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FalconStor And Violin Add SSD To NSS

While I had been waiting for FalconStor to add flash support to their Network Storage Server (NSS) storage virtualization software, I was expecting flash volumes off a Fusion-IO or TMS PCIe flash card with promises of automated tiering to arrive sometime before Snow White's prince. I was pleasantly surprised when the folks at FalconStor called to tell me they were aiming a little higher than that and using Violin's solid state memory array as a cache.

Frequently used to turn an industry-standard x64 server and attached JBODs into a SAN array, FalconStor's NSS, formerly known as IPStor, can do much more than that. Not just a software target for any mix of iSCSI, Fibre Channel and Infiniband. NSS turns a server into a full-featured block storage controller providing value added services like snapshots, data migration, multipath support and heterogeneous replication using any storage from a SATA Jbod to an enterprise array.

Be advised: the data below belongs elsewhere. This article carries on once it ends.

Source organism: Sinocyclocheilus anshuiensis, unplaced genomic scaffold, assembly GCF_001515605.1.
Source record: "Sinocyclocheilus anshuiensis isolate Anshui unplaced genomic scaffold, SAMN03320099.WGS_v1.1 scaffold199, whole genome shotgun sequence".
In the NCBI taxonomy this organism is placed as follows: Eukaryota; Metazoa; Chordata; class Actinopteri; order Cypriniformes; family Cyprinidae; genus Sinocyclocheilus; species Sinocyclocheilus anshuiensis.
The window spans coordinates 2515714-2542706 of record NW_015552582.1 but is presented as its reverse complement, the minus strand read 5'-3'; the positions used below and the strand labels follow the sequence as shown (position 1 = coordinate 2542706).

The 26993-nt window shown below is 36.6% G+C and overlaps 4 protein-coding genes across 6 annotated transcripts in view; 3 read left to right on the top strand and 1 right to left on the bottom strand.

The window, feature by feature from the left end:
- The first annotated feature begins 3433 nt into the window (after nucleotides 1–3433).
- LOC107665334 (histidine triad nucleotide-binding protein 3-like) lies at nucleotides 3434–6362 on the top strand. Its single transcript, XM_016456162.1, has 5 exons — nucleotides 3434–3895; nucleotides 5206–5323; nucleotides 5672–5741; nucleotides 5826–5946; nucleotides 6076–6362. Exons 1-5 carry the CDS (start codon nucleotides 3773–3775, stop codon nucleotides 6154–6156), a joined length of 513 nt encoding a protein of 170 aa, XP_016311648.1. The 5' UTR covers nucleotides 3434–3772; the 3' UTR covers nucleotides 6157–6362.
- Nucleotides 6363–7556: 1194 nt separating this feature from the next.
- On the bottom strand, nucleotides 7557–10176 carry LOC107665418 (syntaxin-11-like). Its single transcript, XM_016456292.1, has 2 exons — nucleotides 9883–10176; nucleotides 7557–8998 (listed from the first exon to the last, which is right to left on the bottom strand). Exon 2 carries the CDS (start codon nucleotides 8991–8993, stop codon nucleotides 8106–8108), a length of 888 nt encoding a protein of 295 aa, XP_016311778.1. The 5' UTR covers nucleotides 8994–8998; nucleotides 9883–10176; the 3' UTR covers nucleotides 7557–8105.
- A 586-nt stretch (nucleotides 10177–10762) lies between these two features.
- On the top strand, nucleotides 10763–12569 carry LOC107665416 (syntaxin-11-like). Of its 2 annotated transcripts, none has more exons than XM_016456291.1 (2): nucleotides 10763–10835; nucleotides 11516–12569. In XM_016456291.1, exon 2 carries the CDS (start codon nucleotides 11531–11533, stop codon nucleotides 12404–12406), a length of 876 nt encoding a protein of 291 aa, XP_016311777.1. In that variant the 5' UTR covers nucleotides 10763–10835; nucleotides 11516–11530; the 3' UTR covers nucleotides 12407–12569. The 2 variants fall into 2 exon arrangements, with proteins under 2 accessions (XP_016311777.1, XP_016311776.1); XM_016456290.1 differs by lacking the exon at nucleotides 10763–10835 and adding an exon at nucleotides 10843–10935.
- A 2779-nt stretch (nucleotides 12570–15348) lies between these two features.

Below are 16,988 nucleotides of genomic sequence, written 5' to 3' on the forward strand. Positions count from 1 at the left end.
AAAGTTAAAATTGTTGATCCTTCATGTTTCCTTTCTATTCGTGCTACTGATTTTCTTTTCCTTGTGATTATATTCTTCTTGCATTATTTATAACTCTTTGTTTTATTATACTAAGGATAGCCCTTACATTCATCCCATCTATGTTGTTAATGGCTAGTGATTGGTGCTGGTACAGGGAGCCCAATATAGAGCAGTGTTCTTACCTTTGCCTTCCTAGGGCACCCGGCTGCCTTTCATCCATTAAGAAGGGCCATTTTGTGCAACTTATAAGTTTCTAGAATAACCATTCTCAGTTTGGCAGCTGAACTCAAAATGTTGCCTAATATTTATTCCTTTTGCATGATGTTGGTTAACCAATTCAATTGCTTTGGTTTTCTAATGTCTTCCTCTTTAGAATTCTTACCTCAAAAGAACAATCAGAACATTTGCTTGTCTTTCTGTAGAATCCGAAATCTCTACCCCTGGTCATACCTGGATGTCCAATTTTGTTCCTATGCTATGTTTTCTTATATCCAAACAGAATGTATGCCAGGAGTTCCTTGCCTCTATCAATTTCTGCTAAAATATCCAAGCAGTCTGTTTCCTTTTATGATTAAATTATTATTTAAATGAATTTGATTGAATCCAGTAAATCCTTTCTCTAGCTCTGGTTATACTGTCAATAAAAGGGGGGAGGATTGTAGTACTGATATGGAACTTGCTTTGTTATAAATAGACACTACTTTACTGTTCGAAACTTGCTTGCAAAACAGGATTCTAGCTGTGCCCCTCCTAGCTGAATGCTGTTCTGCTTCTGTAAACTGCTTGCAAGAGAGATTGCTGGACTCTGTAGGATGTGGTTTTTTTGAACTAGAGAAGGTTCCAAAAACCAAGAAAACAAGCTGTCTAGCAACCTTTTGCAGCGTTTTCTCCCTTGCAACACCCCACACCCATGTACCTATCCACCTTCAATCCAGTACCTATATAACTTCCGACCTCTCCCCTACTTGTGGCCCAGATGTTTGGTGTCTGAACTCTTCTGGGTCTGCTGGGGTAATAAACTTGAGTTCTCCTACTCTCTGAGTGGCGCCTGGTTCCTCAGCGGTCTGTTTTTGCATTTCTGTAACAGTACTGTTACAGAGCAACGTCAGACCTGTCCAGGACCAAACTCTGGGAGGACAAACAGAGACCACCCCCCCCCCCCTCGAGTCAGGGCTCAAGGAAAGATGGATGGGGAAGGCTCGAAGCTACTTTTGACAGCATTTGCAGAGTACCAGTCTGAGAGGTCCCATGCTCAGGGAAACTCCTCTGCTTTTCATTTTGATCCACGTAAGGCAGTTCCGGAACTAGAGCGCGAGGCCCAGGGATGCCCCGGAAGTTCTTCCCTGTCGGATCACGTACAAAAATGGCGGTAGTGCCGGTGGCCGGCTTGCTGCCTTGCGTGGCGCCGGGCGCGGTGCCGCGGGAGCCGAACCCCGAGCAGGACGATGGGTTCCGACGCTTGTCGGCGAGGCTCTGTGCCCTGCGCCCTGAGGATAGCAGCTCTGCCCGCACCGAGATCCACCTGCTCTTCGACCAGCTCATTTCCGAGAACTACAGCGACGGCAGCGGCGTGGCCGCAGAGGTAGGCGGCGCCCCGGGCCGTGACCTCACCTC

The Violin Memory 1010 is a rack mount appliance that can hold up four usable terabytes  of NAND in 84 flash modules. Violin claims this architecture allows them to both get greater utilization of the flash than the usual mirrored pair of Zeus SSDs with RAID parity and process over 220K write IOPS with an admirable 20-70 microseconds of latency. Test data they showed me indicates that it can sustain the 220K IOP rate even when being stressed by a benchmark application for hours.

Connect a Violin 1010 to an NSS server using a PCIe extension cable to provide maximum bandwidth and the NSS server will accelerate access to volumes you select by caching both reads and writes  This isn't plain-old, least-recently-used block-caching, oh no. The NSS keeps block access frequency metadata. It uses this access temperature data and the user assigned LUN priority to calculate what data to cache in real time.

FalconStor's benchmarks indicate that an SSD cache of one percent the size the data behind it can improve performance of applications like ERP.  Starting at $32,000 with 500GB of flash it should be a better solution than slapping a few STEC ZUES SSDs in the old disk array.